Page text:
Robots need to navigate in narrow environment.
Organize logistics - How to organize the cooperation
b etween robot units and supervisory system. How to
organize ordering the tasks.
Each mission should be monitored and system should
b e still working if one of the units fails.
Automatic use of doors and elevators - System should
b e able to control doors and elevators and use them
without human interfere.
Wireless communication - How to plan the network,
where place the access points, etc.
Installation of the robot charging and parking stations.
Installation of the pickup/delivery stations.
User interface - This is important that interface is easy
to use and that a proper request is send later to the
task-scheduling server.
Stable transportation - Goods like meals or specimen
demand very stable carrying. Random people should
not have access to the transported items.
Next section 3 goes through existing commercial products
and research projects. It is presented how various systems
deal with listed challenges.
3.1 Commercial systems
There exist several commercial systems that are known and
which are already successfully installed in the hospitals. Be-
low we present examples of such systems, their functionali-
ties and main features.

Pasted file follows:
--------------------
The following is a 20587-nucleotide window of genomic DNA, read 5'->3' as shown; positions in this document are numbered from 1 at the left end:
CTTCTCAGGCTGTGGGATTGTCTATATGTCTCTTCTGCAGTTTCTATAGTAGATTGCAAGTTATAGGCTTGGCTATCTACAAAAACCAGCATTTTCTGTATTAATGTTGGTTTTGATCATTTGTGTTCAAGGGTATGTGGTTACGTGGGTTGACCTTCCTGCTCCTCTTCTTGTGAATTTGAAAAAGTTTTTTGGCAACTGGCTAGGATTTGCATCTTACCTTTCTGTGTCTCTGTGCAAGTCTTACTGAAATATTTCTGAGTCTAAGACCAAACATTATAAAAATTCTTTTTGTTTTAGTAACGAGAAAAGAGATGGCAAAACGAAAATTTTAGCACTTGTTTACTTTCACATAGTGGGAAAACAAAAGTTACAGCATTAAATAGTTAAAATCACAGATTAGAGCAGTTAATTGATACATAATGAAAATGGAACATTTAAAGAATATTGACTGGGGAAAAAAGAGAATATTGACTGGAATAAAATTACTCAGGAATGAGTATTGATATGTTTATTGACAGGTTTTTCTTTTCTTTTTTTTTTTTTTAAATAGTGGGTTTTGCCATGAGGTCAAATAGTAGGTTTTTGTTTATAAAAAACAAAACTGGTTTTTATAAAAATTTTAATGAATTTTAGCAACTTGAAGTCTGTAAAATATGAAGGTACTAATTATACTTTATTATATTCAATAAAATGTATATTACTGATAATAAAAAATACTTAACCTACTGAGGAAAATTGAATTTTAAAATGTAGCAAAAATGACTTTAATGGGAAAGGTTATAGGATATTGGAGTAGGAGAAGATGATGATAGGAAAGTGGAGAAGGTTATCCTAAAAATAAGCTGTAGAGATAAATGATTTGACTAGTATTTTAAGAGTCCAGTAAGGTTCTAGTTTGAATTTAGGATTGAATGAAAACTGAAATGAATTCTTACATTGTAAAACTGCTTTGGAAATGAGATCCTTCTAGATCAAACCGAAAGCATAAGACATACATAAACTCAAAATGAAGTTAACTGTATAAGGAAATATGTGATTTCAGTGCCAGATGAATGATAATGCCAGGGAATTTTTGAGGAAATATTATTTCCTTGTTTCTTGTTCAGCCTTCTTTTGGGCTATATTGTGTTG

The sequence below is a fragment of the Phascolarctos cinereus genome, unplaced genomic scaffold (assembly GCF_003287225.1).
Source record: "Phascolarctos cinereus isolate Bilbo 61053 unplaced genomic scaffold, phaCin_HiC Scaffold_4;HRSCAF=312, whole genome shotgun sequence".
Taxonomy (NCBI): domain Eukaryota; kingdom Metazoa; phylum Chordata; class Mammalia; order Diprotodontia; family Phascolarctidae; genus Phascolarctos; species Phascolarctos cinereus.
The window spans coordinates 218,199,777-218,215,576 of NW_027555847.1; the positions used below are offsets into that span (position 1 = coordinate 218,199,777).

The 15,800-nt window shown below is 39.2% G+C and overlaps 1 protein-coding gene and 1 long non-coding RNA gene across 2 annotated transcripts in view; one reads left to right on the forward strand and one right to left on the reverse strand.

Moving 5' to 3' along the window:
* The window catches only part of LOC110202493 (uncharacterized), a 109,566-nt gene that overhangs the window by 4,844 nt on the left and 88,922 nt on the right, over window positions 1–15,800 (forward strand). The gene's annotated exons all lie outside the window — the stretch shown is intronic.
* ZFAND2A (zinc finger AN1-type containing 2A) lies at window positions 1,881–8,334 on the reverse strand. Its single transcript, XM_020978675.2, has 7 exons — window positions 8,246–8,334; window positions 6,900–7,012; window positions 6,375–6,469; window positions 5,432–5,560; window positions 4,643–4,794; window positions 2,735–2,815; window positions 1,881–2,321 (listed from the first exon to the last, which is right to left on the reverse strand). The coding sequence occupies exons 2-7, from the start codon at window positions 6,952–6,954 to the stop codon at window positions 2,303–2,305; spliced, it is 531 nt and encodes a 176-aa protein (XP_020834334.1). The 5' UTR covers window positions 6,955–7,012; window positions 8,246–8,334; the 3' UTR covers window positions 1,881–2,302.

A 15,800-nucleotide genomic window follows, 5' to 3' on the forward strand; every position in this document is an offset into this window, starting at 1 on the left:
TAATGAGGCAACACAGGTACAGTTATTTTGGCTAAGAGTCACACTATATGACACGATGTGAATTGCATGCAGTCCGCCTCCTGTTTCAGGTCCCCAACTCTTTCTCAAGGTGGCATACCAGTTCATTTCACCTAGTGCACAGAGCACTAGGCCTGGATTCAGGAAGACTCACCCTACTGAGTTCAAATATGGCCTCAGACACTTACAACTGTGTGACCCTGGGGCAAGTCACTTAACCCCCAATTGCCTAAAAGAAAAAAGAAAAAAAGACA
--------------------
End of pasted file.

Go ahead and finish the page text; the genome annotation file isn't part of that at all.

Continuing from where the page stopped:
Figure 1: HelpMate robot
3.1.1 Helpmate
Evans in [6] presented the system technologies embodied in
HelpMate (see Figure 1). HelpMate works as follow:
1. Hospital personnel (operators) place the goods in a
sp ecial designed shelves installed on robot’s platform.
2. Operator selects a destination or destinations from the
map displayed on robot GUI (Graphical User Inter-
3. Robot is building a mission plan (a path to go).
4. Robot starts to go to destination on preplanned path.
If meets an obstacle, robot tries to go around and if
there is no path to go then robot is waiting till obsta-
cles will be removed.
5. When goods are delivered, a person that receives them,
needs to confirm that mission is finished.
Each robot has its own mission plan and path to go. There
is a simple supervisory system that helps when two or more
robots compete for critical resources such as elevators or
narrow corridors. In [5] more detailed information of Help-
Mate navigation can be found. This robot uses odometric
system [7] and natural landmarks (hallway walls) due to the
continuous p osition estimation. The robot can transport
unscheduled meal trays, lab, pharmacy supplies or patient
records. On doors and elevators are installed special con-
trol computers that robot can communicate with through
an infrared transceiver. The map is generated by the instal-
lation engineer via an off-line special designed application.
Robot has a flashing warning light and emergency STOP on
its body. At the beginning of the project ultrasonic sensors,
lights in front and bumpers were installed for obstacle de-
tection. HelpMate example shows that such system could
be continuously improved corresponding to the technology
novels. In [21] last updates about the product and short
commercial history are described. In the last system ver-
sion light sensors have been replaced with a laser scanner
for more detailed area scan and to achieve more efficient
obstacle avoidance function. HelpMate was one of the first
products that served the robot transportation within the hu-
man populated environments and it is treated as a pioneer
in autonomous systems for hospitals. Nowadays HelpMate